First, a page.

Consumer price inflation in Armenia continued to fall in 2012, reaching the lowest level since 2005, according to the latest government data released on Friday.
The National Statistical Service (NSS) reported an annual inflation rate of 2.6 percent , which is well below the maximum target rate of 5.5 percent that was set by the Armenian authorities a year ago. The figure was also sharply down from price increases registered by the NSS in 2011 and 2010.
The NSS data shows that the 2012 consumer price index was primarily pushed up by the rising cost of consumer goods other than food. They were up by 4.6 percent. By comparison, food prices rose by only 2 percent, according to the government agency.
Gurgen Martirosian, a senior NSS official, said strong growth in agriculture was the main factor behind falling inflation. “It boosted supply and strongly contributed to the overall price reduction,” he told reporters.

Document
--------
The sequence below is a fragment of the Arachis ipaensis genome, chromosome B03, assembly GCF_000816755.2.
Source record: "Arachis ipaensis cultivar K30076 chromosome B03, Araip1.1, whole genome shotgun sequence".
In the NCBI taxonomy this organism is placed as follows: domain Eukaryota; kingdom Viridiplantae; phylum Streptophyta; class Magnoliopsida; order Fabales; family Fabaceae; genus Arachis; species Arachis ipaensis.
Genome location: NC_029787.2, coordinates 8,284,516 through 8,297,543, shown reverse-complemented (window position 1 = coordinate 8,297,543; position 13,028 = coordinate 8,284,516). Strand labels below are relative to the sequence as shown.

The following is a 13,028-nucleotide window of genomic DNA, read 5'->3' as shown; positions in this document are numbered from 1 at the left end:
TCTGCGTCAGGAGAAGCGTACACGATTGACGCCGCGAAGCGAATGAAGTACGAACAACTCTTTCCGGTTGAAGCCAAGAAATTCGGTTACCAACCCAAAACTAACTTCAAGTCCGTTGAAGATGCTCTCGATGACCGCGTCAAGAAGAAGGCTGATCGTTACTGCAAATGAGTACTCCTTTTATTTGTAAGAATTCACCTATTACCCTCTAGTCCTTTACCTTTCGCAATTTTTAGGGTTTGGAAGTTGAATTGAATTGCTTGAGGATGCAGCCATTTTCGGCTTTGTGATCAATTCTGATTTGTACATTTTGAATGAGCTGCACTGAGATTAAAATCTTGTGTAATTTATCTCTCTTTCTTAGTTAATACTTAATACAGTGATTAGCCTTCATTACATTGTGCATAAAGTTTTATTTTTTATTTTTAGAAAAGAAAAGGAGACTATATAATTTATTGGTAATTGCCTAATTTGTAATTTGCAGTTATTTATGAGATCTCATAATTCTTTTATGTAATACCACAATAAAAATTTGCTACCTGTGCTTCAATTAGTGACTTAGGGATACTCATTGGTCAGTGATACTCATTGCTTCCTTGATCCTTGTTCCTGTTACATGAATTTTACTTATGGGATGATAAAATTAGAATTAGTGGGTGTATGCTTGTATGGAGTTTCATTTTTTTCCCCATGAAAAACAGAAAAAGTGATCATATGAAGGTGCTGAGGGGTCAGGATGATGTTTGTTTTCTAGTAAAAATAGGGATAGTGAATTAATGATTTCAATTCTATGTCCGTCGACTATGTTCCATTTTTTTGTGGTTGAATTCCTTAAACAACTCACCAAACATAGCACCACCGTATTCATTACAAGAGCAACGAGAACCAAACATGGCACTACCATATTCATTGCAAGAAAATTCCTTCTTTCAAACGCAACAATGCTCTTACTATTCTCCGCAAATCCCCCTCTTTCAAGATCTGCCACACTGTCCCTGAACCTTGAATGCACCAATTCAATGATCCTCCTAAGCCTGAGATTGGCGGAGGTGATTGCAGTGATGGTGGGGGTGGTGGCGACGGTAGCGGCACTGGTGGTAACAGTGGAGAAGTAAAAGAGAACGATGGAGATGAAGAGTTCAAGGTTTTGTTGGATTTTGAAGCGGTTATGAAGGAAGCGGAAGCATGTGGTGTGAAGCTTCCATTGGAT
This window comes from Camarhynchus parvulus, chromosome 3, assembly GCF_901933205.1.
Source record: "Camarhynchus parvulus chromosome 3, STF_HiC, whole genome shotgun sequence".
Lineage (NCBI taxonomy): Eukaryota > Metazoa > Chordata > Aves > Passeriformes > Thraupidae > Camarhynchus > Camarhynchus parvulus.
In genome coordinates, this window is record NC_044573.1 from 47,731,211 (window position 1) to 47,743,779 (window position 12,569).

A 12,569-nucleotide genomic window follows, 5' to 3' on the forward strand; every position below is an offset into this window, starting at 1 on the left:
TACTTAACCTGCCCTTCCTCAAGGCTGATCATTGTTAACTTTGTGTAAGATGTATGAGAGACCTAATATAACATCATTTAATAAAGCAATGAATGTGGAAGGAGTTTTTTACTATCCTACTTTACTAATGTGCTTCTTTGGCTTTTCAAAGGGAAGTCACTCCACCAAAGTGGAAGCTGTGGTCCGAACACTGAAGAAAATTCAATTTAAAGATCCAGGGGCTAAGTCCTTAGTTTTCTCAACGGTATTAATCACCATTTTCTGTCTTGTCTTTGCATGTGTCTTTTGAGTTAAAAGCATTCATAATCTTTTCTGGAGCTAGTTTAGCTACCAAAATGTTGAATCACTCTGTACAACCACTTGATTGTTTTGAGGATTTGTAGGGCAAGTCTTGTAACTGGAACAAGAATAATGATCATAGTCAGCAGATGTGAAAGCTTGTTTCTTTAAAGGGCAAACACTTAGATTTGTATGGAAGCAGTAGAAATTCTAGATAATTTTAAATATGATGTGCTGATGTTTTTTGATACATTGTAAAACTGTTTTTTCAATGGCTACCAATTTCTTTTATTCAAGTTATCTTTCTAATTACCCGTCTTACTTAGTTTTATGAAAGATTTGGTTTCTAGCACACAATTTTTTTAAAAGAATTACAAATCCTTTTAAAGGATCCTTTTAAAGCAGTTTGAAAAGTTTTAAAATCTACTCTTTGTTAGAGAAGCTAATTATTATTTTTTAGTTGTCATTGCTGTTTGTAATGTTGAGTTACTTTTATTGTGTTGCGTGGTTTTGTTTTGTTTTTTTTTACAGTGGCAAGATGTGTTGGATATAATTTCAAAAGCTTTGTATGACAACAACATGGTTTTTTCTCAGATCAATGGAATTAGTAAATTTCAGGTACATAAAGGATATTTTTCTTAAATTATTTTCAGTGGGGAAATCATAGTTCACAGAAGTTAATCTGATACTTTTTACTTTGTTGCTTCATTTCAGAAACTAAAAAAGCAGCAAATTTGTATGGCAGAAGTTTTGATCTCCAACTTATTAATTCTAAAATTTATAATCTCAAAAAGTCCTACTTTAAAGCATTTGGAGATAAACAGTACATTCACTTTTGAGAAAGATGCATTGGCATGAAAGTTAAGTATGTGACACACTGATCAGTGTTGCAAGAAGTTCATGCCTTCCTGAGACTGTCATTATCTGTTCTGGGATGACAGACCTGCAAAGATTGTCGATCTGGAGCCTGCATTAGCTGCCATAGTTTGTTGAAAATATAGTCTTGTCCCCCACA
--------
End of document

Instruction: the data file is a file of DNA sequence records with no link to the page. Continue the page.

Armenia’s agricultural output rose by over 8 percent in January-October 2010 mainly because of favorable weather conditions that cut retail prices of domestically grown fruits and vegetables.
“In Armenia agricultural products have the greatest impact on the inflation rate,” said Samvel Avagian, an economic analyst. “Inflation here depends on weather conditions. This year conditions were good.”
Still, Avagian questioned the NSS’s methodology of measuring inflation, saying that the share of agricultural products in the consumer price index is too high. “Life is becoming more expensive faster, and people feel that,” he told RFE/RL’s Armenian service (Azatutyun.am). “The [official] consumer price index does not always reflect the cost of life.”